Gale-force winds and torrents of rain pounded Northern California for a second day Friday, swelling rivers, closing major highways and leaving thousands of residents homeless.
Flash flood and mudslide warnings were issued for much of a 200-mile stretch from Sonoma to Monterey.
National Guard helicopters that were to evacuate residents along the Napa and Russian rivers were grounded in Sacramento due to high wind.
An avalanche shut a highway in the Sierra Nevada, where winds of 80 miles per hour whipped through mountain passes. Mudslides closed Highway 17, the main route through the Santa Cruz Mountains.
River Street, which runs along the Guadalupe River in San Jose, turned into a real river as water spilled over the banks, forcing some residents from their homes.
And after several days of anxious waiting, drenching rains finally moved into Southern California. Up to 4 inches of rain were expected in most areas of the south before the storm, originally forecast to arrive late Wednesday, begins to clear out.
So far the damage is much less than in January, when two weeks of Pacific storms caused more than $300 million in damage statewide and 11 deaths.
In Northern California, Kaiser Elementary School, which sits below hillsides still scarred from the 1991 Oakland Hills fire, was evacuated Friday morning when the dirt above began moving.
The California Highway Patrol reported 400 accidents in the San Francisco Bay area at one point, and power remained out to about 100,000 homes and businesses.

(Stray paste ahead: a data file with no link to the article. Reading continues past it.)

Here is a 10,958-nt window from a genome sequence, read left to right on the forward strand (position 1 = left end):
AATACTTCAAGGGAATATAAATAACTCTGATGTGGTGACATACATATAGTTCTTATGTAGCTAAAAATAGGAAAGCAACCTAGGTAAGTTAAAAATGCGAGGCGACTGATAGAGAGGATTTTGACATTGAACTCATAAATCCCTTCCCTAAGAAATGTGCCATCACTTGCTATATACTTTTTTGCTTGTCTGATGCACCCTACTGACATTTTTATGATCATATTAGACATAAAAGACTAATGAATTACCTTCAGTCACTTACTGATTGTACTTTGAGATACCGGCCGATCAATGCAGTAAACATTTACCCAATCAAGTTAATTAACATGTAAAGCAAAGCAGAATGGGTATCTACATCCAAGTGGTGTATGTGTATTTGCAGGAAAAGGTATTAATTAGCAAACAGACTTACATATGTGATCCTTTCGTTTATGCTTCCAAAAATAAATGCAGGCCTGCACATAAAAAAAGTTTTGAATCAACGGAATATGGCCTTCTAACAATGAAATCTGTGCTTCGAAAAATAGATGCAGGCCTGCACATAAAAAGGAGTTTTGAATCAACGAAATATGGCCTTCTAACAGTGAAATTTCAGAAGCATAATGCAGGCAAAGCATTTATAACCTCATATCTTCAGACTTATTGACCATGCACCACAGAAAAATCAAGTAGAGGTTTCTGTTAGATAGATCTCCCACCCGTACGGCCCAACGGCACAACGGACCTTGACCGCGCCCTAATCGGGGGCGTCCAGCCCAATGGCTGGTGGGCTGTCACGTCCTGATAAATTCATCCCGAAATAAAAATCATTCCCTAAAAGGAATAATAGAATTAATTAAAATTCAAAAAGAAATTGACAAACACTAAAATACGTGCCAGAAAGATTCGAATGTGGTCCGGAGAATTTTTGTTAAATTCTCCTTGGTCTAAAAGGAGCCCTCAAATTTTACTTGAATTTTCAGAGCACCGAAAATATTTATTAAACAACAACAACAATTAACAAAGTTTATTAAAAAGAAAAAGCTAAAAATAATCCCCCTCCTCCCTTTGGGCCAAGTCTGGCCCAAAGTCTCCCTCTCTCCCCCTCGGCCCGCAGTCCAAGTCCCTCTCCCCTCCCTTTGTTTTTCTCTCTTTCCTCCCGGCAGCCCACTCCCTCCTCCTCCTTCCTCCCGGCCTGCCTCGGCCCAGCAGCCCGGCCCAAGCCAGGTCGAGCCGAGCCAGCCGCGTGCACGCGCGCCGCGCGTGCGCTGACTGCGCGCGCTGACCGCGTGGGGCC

Exasperated residents in the Russian River area, which endured disastrous flooding only two months ago, said they can’t take any more.
St. Helena, a picturesque wine country town on the Napa River, remained one of the worst hit, said police spokesman Kerry Porterfield. Four hundred people were evacuated Thursday from low-lying mobile home parks and two apartment buildings.
“They said get out so we left. All we got were our clothes, and we got our cars, too,” said trailer park resident Don King, who took shelter at a high school.
Santa Cruz County officials reported the San Lorenzo River was at its highest levels since a series of destructive floods in the early 1980s, and the Salinas River overflowed Friday, cutting several highways in Monterey County.
In Southern California, sandbags were piled waist-high in La Conchita and other flood-prone coastal areas.